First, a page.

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Islamophobia: The Challenge of Pluralism in the 21st Century 1st Edition
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"This cannot be verbalized; it must be seen...."--Murad Wilfried Hofmann, The Muslim World Book Review
"Edited with skill by John L. Esposito and Ibrahim Kalin...Together the authors give a comprehensive, well-documented account of the historical roots of present-day Islamophobia." -- Times Literary Supplement
About the Author
JE: University Professor of Religion and International Affairs, Founding Director of the Prince Alwaleed bin Talal Center for Muslim-Christian Understanding, Georgetown University; IK: Assistant Professor of Foreign Service, Georgetown University
Top Customer Reviews
I find the reference, at times, to Muslims as a collective body frustrating, as in this statement in the forward: "...Islam has been a central factor in the lives of its adherents. Its system of faith has guided them not only in spiritual and moral matters but also in their total world outlook" (vi). I wonder where Muslim university professors, like me, who studied in the west and have internalized some aspects of the western world-view stand? The tone of speaking about Islam as a totalizing hegemonic system may not help much in advancing the case against an islamophobia that lumps all Muslims together. However, this is a commendable effort and a welcome voice at a time when the trumpets of fury are sounded against Islam and Muslims.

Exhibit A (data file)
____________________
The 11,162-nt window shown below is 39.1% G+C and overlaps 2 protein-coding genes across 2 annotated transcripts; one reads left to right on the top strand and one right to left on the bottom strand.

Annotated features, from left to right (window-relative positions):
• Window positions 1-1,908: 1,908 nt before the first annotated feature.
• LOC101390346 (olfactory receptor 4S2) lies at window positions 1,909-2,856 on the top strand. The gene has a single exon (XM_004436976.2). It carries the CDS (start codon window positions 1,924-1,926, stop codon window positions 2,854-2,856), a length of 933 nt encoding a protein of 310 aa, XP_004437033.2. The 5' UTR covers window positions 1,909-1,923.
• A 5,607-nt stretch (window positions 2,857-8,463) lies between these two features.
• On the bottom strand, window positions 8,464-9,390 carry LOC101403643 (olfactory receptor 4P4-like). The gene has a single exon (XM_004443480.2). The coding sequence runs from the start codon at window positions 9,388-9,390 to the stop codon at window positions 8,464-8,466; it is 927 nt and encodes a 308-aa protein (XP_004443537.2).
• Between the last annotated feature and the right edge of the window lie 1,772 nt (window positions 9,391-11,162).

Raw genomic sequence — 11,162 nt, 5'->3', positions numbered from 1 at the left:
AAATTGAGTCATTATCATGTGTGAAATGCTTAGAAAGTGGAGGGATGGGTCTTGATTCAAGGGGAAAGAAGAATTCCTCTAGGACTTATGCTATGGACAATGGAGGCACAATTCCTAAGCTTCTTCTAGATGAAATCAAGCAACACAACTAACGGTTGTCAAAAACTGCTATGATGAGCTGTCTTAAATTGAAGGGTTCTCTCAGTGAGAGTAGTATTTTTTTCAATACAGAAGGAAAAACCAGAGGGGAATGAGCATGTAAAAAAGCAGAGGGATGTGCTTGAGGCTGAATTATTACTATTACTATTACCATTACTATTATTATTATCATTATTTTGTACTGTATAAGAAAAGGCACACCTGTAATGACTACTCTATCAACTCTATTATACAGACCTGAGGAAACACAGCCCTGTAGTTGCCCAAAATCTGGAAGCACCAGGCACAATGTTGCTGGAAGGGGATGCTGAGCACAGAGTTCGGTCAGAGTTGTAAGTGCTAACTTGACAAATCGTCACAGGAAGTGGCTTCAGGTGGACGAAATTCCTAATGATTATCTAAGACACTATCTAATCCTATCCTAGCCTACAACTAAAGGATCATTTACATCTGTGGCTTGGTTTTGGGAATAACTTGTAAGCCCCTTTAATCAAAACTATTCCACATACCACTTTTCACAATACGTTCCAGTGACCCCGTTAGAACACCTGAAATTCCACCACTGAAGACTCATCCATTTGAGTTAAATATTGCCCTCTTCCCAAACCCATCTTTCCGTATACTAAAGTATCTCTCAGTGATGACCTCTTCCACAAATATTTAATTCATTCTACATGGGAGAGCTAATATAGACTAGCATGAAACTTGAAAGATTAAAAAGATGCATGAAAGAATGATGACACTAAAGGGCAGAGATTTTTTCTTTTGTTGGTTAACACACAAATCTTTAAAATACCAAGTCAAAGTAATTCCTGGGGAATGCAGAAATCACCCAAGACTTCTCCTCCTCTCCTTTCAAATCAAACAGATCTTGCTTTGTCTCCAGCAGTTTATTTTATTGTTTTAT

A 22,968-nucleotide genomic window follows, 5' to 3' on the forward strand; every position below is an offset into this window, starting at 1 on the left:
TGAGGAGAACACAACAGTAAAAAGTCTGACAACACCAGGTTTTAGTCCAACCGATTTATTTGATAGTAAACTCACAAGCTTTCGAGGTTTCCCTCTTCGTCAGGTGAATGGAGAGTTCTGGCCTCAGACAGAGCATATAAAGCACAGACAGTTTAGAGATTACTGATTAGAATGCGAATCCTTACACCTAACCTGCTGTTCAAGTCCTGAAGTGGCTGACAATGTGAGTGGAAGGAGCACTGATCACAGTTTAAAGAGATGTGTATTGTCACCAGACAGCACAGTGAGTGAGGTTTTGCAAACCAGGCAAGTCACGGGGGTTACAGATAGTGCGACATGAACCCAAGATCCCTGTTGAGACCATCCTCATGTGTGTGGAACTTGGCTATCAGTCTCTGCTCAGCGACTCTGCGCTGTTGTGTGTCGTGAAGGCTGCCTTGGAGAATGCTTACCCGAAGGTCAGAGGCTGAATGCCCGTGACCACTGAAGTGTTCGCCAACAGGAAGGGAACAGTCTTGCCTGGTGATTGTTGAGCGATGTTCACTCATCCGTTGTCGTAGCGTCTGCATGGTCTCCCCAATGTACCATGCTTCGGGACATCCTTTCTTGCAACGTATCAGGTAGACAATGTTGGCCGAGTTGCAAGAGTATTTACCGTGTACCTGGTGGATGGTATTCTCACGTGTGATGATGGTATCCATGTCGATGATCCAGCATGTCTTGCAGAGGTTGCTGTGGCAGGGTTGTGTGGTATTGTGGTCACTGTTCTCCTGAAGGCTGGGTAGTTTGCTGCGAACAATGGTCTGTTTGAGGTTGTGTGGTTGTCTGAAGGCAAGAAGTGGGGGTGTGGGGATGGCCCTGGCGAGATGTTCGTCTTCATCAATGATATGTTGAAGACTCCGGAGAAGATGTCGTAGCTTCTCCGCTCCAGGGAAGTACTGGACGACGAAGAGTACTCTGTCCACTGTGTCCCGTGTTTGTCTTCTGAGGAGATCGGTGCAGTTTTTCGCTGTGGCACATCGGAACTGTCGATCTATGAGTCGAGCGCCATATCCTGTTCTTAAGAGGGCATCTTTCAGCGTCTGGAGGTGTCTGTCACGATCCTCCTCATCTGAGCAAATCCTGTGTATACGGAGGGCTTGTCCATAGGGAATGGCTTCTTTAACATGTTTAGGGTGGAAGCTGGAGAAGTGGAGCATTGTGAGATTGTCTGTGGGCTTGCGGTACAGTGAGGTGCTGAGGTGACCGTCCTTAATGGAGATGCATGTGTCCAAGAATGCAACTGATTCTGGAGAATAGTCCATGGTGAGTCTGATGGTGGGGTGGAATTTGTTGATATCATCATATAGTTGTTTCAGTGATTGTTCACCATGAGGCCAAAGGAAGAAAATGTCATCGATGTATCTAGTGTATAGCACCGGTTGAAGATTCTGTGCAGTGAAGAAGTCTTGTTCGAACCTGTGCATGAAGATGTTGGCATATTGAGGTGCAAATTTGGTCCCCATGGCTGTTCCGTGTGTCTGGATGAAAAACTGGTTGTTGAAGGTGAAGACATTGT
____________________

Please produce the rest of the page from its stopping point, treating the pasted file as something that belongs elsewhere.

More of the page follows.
"The 1997 Runnymede Report defines infidelophobia as "dread, hatred, and hostility towards non-Muslims perpetuated by a series of closed views, indoctrinated by the tenets of Islam, that imply and attribute negative and derogatory stereotypes and beliefs to non-Muslims." Violating the basic principles of human rights, civil liberties, and religious freedom, infidelophobic acts take many different forms. In some cases, churches, temples, monasteries, night clubs, train stations, subway stations, and non-Muslim properties are attacked and desecrated. In the workplace, schools, and housing, it takes the form of suspicion, staring, hazing, mockery, rejection, stigmatizing, and outright murder. In public places, it occurs as direct and indirect discrimination, hate speech, and denial of access to goods and services."
What I see going on in Muslim majority lands against non-Muslims goes well beyond anything Muslims have had to "endure" here in the West. It is due to this kind of behavior, the institutional/political discrimination of the non-Muslim, and the very hostile tenets of Islamic doctrine, that make Islam perceived as a threat by many non-Muslims. Islam has itself to blame, not us. Don't expect tolerance when none is given.Read more ›